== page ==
While still attending high school in Van Nuys, Kathy commuted to Hollywood after answering a “models wanted” ad that not only landed her a job teaching at Westwood School of Modeling, but also earned led to a series of professional modeling gigs. This caught the eye of many agents and subsequently landed her a considerable number of high profile modeling titles, including Miss Chinchilla, Miss Lawnseed, Miss Long White Potato, Miss Nightmare and even Miss Green Stamps. To Kathy, it didn’t matter how outrageous the title or how small the role she was offered—she was driven to increase her popularity and her career, something that was only enhanced by her statuesque presence and natural beauty. This winning combination resulted in her being named the most photographed publicity model in 1956, with an accompanying spread in Life magazine.
Gracing the Silver Screen
As her popularity grew in the modeling world, Kathy also began to segue into television and film acting with small walk-on roles, such as the science fiction classic “Rocketship X-M” starring Hugh O’Brian and Lloyd Bridges (1950), “The Big Trees” starring Kirk Douglas (1952), and “The Bounty Hunter” starring Randolph Scott and Oscar winner Ernest Borgnine (1954). Her first major film credit, however, was the 1954 Chuck Connors crime drama, “The Human Jungle,” which helped her earn a Screen Actors Guild (SAG) card.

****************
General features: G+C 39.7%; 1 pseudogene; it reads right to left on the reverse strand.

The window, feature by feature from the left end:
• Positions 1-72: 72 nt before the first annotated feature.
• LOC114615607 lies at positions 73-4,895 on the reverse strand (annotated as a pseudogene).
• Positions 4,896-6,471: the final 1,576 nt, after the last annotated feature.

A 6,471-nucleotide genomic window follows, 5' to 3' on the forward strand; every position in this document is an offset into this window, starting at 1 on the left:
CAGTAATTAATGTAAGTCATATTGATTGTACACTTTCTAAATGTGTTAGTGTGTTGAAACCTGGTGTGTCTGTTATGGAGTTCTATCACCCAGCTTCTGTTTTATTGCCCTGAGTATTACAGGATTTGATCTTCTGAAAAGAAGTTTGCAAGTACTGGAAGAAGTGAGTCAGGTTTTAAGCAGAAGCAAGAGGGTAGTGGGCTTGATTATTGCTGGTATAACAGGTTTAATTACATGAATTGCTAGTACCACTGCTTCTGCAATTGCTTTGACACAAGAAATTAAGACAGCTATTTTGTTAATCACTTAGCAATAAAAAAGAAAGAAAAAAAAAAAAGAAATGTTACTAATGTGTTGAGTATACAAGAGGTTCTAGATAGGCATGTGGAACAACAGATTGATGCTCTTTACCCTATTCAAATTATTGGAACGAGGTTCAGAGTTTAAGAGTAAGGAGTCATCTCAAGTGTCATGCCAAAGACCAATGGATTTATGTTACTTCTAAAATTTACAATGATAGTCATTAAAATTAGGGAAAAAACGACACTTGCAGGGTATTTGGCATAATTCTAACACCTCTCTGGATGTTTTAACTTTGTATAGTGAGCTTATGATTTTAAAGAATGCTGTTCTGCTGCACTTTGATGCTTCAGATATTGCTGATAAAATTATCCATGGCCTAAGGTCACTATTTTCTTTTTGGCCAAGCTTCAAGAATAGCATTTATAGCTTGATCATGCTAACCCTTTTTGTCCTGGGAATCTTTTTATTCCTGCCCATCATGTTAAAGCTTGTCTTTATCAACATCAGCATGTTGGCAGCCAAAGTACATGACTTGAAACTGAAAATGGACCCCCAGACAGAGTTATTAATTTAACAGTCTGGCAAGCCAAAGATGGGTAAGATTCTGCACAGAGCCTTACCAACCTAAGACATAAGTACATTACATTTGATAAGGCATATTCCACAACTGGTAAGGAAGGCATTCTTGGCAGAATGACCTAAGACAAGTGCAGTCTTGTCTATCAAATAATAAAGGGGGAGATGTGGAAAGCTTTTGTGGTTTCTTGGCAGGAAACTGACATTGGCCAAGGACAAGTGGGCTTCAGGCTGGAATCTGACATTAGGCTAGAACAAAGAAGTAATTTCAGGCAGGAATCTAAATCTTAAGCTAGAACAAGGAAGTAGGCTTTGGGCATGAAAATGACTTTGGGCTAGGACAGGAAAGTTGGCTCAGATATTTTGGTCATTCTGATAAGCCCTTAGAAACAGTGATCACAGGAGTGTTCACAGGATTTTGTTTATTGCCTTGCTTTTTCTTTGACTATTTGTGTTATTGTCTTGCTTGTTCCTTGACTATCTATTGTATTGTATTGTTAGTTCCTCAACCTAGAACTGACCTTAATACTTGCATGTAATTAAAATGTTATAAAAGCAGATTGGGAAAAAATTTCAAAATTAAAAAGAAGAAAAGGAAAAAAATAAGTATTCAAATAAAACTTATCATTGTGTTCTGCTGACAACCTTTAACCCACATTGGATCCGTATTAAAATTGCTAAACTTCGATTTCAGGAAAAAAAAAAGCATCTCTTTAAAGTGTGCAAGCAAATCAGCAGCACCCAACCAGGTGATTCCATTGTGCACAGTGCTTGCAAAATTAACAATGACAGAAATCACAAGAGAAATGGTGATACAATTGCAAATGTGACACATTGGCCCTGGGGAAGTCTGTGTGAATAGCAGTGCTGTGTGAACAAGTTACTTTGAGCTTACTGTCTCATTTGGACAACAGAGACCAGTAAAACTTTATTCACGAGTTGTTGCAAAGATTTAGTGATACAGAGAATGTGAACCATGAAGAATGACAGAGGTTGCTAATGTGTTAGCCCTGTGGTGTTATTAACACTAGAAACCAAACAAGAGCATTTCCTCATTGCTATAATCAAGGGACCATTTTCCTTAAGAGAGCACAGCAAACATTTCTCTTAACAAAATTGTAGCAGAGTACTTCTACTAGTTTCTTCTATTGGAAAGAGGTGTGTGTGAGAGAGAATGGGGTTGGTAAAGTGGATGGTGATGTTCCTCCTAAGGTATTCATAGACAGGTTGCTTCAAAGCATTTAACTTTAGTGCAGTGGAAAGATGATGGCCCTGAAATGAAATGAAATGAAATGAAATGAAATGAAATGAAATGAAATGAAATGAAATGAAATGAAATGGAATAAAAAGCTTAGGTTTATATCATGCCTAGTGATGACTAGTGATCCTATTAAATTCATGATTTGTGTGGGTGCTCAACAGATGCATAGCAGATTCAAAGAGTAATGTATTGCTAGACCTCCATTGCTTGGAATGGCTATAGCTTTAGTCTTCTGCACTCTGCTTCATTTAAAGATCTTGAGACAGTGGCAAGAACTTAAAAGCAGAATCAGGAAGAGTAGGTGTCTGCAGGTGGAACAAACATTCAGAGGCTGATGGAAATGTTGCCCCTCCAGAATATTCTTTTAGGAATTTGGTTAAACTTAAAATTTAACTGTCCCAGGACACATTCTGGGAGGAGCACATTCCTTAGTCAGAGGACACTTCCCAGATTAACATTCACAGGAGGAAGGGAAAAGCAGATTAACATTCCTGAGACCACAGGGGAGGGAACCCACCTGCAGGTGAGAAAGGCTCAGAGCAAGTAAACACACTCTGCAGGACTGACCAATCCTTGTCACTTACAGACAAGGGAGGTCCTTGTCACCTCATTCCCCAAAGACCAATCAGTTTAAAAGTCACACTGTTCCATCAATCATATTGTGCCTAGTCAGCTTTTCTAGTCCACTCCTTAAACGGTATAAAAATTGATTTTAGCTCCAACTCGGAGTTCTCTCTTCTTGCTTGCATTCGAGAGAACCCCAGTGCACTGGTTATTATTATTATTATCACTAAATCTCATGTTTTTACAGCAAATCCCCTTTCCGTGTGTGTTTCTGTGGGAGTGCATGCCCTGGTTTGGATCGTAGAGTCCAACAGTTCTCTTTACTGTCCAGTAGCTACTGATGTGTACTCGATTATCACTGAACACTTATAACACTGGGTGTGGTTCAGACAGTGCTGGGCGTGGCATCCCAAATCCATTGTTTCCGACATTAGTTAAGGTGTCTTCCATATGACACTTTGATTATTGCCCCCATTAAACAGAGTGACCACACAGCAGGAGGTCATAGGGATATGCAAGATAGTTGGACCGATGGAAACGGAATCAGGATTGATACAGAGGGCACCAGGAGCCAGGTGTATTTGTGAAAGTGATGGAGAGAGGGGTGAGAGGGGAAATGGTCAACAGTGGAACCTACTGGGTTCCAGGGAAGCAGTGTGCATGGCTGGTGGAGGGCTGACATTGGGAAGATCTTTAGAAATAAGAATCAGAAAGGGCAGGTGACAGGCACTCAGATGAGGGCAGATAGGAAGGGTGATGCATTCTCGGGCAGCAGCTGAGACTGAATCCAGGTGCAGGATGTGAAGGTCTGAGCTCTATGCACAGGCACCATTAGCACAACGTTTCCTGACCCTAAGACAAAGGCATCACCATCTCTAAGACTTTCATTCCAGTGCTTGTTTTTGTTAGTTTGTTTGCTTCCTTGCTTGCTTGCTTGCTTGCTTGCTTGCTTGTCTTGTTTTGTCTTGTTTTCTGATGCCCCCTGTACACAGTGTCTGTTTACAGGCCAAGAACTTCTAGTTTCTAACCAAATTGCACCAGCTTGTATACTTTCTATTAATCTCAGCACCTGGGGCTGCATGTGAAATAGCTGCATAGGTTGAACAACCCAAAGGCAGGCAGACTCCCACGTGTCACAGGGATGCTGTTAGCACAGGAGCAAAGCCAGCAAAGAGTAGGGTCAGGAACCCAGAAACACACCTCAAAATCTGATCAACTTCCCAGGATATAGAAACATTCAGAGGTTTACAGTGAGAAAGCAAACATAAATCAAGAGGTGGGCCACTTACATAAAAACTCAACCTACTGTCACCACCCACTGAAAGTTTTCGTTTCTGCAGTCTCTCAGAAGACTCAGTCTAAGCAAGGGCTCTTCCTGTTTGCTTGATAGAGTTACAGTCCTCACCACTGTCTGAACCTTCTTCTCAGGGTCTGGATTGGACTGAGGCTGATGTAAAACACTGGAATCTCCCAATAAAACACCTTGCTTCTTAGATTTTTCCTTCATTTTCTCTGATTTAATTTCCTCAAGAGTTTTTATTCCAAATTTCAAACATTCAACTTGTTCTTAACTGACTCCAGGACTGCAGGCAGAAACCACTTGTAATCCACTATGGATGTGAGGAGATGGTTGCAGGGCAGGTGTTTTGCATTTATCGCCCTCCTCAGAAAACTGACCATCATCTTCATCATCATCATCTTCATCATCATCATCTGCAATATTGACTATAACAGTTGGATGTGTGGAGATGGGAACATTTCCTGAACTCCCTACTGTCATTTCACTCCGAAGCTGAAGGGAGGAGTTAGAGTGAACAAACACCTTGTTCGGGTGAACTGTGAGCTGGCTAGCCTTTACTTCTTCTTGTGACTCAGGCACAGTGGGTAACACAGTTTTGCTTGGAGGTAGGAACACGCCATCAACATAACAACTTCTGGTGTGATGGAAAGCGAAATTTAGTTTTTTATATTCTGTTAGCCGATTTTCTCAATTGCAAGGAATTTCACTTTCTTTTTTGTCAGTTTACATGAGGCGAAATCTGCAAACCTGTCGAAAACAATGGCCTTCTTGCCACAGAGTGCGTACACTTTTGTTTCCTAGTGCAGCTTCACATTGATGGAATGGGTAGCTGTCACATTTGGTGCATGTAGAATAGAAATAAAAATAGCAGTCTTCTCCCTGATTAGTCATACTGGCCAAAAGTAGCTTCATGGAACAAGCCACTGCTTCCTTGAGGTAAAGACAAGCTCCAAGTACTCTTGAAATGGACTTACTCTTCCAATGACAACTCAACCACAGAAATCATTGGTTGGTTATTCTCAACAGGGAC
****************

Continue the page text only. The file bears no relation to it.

For almost 10 years, Kathy watched and worked with some of the most renowned stars of the 1950s. One notable name includes the legendary Paul Newman in “The Helen Morgan Story” (1957), who she fondly describes as “very professional, very nice … and kinda short.”
In the 1950s, she appeared in multiple episodes of the comedy series “The George Burns and Gracie Allen Show” as the loving, sultry blonde fiancee to Ronnie Burns (the real life son of George and Gracie Burns). Kathy also recalls the fascinating personality contrast between the famous husband-and-wife duo. While Gracie was very reserved, George was the extrovert of the two.
“He was very nice to me. And he was a kid, with the cigars, the women and all that stuff,” she says of George. “He had a little glint in his eye for me, too. He was a fun man, very outgoing. And, of course, [he had] a great sense of humor.”
But her most memorable Hollywood experiences include two cinematic legends: Dean Martin and two-time Oscar winner Spencer Tracy.
“I had a huge black fox muff … and I hit [Dean in the crotch] with it and he gave a goofy face,” she recalls from her days on the set of the 1959 film “Career.” “So he said, ‘Kathy, this is the first laugh we had on this set.’